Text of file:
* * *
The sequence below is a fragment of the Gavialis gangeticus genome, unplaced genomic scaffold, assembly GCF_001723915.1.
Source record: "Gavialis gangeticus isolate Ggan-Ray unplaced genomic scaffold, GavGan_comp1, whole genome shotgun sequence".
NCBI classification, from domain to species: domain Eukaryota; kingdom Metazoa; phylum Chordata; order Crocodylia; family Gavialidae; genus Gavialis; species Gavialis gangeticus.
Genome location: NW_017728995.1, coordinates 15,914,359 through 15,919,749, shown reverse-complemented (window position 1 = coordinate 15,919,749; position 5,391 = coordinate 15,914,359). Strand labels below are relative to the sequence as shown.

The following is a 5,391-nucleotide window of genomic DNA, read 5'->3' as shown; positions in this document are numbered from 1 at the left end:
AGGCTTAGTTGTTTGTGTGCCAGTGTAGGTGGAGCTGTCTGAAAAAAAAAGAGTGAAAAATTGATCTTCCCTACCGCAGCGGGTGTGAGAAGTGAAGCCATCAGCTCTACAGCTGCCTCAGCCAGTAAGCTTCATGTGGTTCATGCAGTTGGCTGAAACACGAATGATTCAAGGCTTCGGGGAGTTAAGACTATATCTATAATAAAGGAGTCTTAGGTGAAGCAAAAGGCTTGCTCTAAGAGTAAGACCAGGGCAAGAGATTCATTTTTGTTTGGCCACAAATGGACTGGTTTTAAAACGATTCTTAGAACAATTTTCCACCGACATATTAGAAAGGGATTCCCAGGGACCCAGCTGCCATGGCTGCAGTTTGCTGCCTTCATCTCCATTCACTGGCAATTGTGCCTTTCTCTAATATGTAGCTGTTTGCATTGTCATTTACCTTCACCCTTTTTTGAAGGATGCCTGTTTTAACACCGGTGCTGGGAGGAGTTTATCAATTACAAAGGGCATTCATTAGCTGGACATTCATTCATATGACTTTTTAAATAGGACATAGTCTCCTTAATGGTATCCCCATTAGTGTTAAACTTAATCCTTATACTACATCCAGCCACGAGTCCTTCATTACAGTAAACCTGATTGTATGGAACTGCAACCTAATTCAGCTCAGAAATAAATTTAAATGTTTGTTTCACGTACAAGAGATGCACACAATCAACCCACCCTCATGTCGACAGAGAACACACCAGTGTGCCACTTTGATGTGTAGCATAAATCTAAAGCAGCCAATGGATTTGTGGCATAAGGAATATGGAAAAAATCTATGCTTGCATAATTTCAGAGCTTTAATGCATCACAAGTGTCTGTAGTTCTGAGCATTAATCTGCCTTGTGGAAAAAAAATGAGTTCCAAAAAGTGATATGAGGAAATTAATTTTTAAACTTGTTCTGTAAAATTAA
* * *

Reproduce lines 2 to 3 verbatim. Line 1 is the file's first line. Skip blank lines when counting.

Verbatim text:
Source record: "Gavialis gangeticus isolate Ggan-Ray unplaced genomic scaffold, GavGan_comp1, whole genome shotgun sequence".
NCBI classification, from domain to species: domain Eukaryota; kingdom Metazoa; phylum Chordata; order Crocodylia; family Gavialidae; genus Gavialis; species Gavialis gangeticus.